3 out of 5
Hi everyone – Steve Gerber fan here, and willful defender of much of Steve’s randomness in his comic book runs. Having done my tours through a good, hefty chunk of his work, I feel prepared to sift through some of his halfer-baked ideas to figure out what he might’ve been going for, knowing that the writer – as he openly plotted as he went along – may not have known himself much of the time.
But with his scattering of Morbius issues, at the tail end of his Fear run, I have no idea what he was after. Every time I revisit these books, the first couple of issues set me up to think that, this time, it’s going to see more linear, and I’ll find the connecting thread on which Steve was pulling… only for unease to set in on the third issue, when things start to make less and less sense. There are telltale signs that things are awry, besides the story’s inherent awryness: the entire creative team, writer aside, shifts on almost every issue, with artist P. Craig Russell remaining for a hot flash of two issues before being juggled out as other artists / inkers / colorists before and after him had been – I mean, even the goddamned letterer, generally a bit more of a mainstay in the Silver Age Marvel circus of creators, changes four times – the letters page, once transitioned to Morbius, has responders constantly trying to remind / tell letter-writers about what kind of character Morbius is (i.e. “He’s both science and supernatural!”), suggesting they were encouraging themselves, as well; and Steve starts doing full page walls of text to recap the plot in every single book. Setting aside that this only highlights how little the story makes sense, I don’t think this was necessarily a required practice, even in a bi-monthly book, and thus comes across as a kind of struggle from editorial to make sure we’re all nodding at one another and accepting what’s going on.
What… is going on? At a very high level, I think it was Steve inheriting a plotline from Mike Friedrich that bored him – Morbius is mind-controlled by a sorcerer to do some blood-sucking – and then while his monthly books were heating up, he’d return to the every-60-days Fear and spend whatever remaining brain cells he had left, trying to shape it into something that worked more with his social commentating style. Transporting Morbius to a world-within that’s ruled by cat people, who want to task Morby as their own personal dealer of justice seems very Gerber-y (and also maybe some vague poke at cats), which is where I start to get on board with these issues… but then he starts contradicting himself left and right, with Morbius escaping from the “inescapable” world-within by, like, jumping in a river (letters column suggests: this works because cats hate water), then showing up in some other other world-within that’s ruled by a mutant eyeball which wants Morbius to kill him because he’s so smart he has no will to live, and then Morbius takes a, uh, rocketship to Earth and fights Blade (vampires!) and then there are these other, secret rulers of our planet who Morbius has beef with as well…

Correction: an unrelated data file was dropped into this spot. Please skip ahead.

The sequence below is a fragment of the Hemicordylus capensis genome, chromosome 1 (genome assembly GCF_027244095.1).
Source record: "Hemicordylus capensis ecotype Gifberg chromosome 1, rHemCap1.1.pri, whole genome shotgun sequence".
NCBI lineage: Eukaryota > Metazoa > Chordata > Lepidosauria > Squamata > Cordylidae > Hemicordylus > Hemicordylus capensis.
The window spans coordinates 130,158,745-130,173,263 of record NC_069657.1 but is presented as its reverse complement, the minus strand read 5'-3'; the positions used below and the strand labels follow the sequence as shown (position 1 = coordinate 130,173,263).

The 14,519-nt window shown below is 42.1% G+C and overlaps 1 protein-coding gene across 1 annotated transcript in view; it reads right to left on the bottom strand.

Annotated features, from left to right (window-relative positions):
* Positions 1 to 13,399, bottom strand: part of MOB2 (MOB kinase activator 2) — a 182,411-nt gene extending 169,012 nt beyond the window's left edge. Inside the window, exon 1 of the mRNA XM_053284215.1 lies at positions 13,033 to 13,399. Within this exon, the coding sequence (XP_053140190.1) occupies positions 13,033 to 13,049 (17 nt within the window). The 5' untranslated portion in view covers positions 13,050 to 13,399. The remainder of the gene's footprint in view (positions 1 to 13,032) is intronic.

I don’t like to claim entertainment value just because something is a mess, but that’s very much the case here. There are surely Steve ideas poking out of this thing at all angles, however, it seems like he couldn’t settle on the way to break his story and so practically kept rewriting it, then dropping walls of text to explain how we got from A to X, and then, hilariously, just as he was dropped in the shit mid-story, he’s out before he can complete his tale, leaving the next writer to pick up the pieces as he goes plot only in issue #25 to Doug Moench’s scripts. (To his credit, Moench’s summary page of Gerber’s preceding mess actually shapes up the themes pretty well!)